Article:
A miracle in Alabama?

24 Dec
In this July 16, 1937 file photo, Charlie Weems, left, and Clarence Norris, Scottsboro case defendants, read a newspaper in their Decatur, Ala. jail after Norris was found guilty for a third time by a jury which specified the death penalty. Weems was to be tried a week later. Nine black teenagers known as the Scottsboro Boys were convicted by all-white juries of raping two white women on a train in Alabama in 1931. All but the youngest were sentenced to death, even though one of the women recanted her story. All eventually got out of prison, but only one received a pardon before he died. (AP Photo)

In this July 16, 1937  photo, Charlie Weems, left, and Clarence Norris, Scottsboro case defendants, read a newspaper in their Decatur, Ala. jail after Norris was found guilty for a third time by a jury which specified the death penalty. Weems was to be tried a week later. Nine black teenagers known as the Scottsboro Boys were convicted by all-white juries of raping two white women on a train in Alabama in 1931. All but the youngest were sentenced to death, even though one of the women recanted her story. All eventually got out of prison, but only one received a pardon before he died. (AP Photo)

From his earliest New York Age columns in the early 1930s to his very last in 1942, my father championed the cause of the Scottsboro Boys, nine young black men accused of raping two white women despite overwhelming evidence to the contrary.

The teenagers were arrested in 1931 and a series of trials spanned more than a decade. The U.S. Supreme Court reversed two sets of convictions but several of the defendants languished in jail for years. My father wrote frequently about the young mens’ plight.  When he wrote his final column for the Age in 1942, five of the Scottsboro Boys were still in prison.

In his first Christmas column in 1933, my father wrote:

“Not so far away in unsympathetic cells in a Southern prison recline nine boys whose only offense to humanity is the color of their skin, in whose greatest mistake in life was to hobo on a freight train when two white prostitutes were also ‘passengers.’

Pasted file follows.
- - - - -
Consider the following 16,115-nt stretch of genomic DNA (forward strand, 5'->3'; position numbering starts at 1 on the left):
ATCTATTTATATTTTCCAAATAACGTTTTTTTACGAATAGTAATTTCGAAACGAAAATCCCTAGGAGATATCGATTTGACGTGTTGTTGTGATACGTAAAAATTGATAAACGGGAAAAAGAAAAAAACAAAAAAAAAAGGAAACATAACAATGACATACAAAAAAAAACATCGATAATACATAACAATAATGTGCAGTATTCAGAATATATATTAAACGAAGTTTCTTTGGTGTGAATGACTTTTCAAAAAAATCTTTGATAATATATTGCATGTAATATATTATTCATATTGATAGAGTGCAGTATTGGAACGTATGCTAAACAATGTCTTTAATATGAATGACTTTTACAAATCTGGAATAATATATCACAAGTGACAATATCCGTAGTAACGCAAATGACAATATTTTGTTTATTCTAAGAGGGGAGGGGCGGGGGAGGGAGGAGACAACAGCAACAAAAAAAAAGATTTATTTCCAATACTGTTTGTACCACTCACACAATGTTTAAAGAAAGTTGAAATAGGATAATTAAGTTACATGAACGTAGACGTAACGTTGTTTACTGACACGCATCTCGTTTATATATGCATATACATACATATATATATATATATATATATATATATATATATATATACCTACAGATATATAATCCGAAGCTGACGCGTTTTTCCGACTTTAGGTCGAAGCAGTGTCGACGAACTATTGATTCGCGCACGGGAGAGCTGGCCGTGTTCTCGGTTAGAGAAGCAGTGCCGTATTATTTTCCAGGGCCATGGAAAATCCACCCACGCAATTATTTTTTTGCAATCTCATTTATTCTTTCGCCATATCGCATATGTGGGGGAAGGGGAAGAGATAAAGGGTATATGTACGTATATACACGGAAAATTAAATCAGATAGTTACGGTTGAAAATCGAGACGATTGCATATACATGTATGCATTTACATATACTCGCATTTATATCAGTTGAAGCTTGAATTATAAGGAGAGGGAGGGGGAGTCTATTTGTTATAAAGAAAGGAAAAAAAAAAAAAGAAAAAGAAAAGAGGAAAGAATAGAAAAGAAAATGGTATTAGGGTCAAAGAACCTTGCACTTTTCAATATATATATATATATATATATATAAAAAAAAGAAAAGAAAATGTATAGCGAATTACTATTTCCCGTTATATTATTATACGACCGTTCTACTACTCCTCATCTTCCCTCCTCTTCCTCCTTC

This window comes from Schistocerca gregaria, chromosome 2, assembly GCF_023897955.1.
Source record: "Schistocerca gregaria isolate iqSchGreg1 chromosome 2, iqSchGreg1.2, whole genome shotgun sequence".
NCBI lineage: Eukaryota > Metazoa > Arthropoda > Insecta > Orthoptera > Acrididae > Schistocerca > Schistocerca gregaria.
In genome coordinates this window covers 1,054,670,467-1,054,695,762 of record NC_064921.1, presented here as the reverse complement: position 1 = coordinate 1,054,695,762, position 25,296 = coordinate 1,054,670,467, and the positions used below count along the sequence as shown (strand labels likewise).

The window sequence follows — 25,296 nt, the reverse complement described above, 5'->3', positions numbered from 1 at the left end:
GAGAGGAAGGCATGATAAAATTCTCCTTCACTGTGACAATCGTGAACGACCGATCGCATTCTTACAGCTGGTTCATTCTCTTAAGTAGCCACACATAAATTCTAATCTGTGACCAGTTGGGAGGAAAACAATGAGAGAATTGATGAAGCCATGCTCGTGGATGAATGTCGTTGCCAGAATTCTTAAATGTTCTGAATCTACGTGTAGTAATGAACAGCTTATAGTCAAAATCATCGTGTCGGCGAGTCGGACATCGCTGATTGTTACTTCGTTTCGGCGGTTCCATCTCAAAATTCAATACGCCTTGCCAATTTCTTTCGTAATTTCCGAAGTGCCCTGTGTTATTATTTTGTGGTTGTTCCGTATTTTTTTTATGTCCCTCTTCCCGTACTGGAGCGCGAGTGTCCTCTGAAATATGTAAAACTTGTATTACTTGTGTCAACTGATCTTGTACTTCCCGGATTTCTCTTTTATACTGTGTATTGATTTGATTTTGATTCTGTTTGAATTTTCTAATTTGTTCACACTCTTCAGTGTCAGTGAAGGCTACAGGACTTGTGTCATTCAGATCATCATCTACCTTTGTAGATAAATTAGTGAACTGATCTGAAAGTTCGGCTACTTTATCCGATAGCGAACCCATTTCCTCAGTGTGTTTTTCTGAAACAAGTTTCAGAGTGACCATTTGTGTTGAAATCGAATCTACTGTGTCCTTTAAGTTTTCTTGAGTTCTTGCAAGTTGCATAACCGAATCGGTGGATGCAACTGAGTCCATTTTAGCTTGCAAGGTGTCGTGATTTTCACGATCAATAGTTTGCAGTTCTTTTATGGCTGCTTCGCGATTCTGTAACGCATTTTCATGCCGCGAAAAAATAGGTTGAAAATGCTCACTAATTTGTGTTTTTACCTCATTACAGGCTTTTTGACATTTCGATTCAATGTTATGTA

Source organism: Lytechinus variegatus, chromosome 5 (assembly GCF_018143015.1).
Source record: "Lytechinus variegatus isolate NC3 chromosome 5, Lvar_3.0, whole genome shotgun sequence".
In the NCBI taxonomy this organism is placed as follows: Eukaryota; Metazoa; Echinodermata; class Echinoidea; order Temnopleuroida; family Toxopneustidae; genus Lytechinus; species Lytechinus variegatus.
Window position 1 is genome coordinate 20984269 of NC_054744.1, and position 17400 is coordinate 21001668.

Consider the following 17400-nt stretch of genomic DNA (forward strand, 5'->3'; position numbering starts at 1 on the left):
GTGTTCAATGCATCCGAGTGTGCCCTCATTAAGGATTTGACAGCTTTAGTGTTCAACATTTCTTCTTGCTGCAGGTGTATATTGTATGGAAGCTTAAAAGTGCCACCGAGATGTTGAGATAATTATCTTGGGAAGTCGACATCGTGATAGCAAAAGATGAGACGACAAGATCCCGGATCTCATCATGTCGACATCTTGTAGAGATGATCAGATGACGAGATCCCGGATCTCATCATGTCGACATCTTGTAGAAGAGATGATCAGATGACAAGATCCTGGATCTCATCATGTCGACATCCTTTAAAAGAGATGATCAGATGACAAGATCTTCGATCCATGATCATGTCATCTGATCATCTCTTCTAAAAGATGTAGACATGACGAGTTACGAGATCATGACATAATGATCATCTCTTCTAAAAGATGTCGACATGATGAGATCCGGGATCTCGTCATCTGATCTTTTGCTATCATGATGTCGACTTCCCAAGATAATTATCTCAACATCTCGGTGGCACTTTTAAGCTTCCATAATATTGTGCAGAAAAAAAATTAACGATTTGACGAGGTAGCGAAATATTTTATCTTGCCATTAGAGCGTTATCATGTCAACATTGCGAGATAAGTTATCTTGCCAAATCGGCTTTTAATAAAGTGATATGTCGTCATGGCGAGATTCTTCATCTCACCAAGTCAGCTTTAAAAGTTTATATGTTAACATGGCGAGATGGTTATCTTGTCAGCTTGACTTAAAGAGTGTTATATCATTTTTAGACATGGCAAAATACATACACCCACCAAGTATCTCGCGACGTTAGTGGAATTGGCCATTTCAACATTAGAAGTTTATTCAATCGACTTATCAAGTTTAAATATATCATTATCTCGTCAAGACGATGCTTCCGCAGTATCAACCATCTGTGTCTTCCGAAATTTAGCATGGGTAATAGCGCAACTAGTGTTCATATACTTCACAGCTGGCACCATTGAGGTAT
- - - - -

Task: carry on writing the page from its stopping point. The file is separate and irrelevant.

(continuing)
At this point, we pause to wonder how much of the Christmas spirit has managed to evade therein. How much can they give glory to God in the Highest? Which God they may ask: The God who delivered Daniel from the lions’ den; The God who delivered the three Hebrew children from the fiery furnace; the God who delivered Jonah from the belly of a whale; the God who loosened the gods of Paul and Silas and opened the prison doors or the God who caused bears to devour little children because they mocked a baldheaded man?

If those boys have studied these parts of the scriptures, thinking of Victoria Price [one of the accusers] or Judge Callahan and the Alabama jurors they must conclude that the days of omnipotence are over, or some religious historian has appealed to our fantastic and superlative imagination.

Perhaps Judge Callahan, a visible disgrace to any hand that holds the scales of justice, will go to his church and tell his God that “his all is on the altar” and he will not share the fate, we read, that was meted out to Ananias and Sapphira.

While indulging in our Christmas delicacies and cocktails we might invoke a miracle for these boys’ deliverance.”

I’m not sure Ebenezer would consider the pardons of  three Scottsboro Boys 80 years later a miracle. But that’s as good as it gets.  In November, the Alabama board of Pardons and Paroles voted unanimously to grant posthumous pardons to the three remaining defendants, Haywood Patterson, Charles Weems and Andy Wright.

According to a Nov. 21, New York Times article, the decision “brought to an end to a case that yielded two landmark Supreme Court opinions — one about the inclusion of blacks on juries and another about the need for adequate legal representation at trial — but continued to hang over Alabama as an enduring mark of its tainted past.

I can’t imagine that he would be happy that it would take 80 years for justice to be delivered.”

I’ve often wondered what my father, a lover of musical theater, would think of the case being the subject of a Broadway play.

And I wonder whether posthumous pardons 80 years hence would restore or challenge his faith.

Justice for Trayvon Martin in 2093?

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